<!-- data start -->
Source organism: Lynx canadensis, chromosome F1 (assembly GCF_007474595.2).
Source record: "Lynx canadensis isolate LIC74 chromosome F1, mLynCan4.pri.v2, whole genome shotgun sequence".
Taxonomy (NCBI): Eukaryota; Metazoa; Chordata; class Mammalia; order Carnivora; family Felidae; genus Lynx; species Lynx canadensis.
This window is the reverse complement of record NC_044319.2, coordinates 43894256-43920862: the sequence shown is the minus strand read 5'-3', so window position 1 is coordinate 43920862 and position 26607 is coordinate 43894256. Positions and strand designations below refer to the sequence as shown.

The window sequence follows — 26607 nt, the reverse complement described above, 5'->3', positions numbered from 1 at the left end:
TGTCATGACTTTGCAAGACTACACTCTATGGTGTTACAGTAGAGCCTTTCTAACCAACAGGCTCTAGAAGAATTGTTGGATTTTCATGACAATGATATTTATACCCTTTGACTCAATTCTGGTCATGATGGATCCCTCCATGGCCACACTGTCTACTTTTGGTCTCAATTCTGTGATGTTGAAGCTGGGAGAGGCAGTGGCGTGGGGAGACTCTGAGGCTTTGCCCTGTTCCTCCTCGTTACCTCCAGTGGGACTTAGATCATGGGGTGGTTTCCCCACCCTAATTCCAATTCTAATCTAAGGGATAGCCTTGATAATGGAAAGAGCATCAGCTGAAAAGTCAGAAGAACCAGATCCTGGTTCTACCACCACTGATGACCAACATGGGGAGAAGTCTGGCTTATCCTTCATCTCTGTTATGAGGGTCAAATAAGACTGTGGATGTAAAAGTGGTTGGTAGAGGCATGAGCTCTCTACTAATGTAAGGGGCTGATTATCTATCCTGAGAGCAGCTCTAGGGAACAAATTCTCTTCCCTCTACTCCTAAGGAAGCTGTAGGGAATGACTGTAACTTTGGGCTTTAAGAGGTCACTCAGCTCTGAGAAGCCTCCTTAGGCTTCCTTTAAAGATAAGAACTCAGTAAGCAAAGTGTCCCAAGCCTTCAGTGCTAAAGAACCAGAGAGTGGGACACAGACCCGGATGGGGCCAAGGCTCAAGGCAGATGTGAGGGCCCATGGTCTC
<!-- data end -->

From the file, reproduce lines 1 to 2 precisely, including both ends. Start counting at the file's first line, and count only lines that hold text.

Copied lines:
Source organism: Lynx canadensis, chromosome F1 (assembly GCF_007474595.2).
Source record: "Lynx canadensis isolate LIC74 chromosome F1, mLynCan4.pri.v2, whole genome shotgun sequence".